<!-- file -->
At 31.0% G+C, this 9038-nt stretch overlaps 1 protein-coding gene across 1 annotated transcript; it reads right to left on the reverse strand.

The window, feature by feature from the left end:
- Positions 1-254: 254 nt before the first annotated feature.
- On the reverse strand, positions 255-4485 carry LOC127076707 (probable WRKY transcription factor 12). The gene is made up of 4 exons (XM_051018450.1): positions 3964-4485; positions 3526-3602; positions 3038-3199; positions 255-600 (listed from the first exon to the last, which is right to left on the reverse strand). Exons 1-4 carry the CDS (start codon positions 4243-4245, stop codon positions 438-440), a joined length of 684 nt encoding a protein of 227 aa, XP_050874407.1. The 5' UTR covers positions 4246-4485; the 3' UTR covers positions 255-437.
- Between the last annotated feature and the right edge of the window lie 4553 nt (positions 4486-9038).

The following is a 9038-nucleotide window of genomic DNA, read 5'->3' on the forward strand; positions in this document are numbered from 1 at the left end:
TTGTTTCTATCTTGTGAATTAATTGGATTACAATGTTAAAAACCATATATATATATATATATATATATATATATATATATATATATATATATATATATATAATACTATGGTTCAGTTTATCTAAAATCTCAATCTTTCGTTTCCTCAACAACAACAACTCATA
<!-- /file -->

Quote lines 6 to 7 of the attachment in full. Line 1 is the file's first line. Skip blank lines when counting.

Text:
The following is a 9038-nucleotide window of genomic DNA, read 5'->3' on the forward strand; positions in this document are numbered from 1 at the left end:
TTGTTTCTATCTTGTGAATTAATTGGATTACAATGTTAAAAACCATATATATATATATATATATATATATATATATATATATATATATATATATATATATAATACTATGGTTCAGTTTATCTAAAATCTCAATCTTTCGTTTCCTCAACAACAACAACTCATA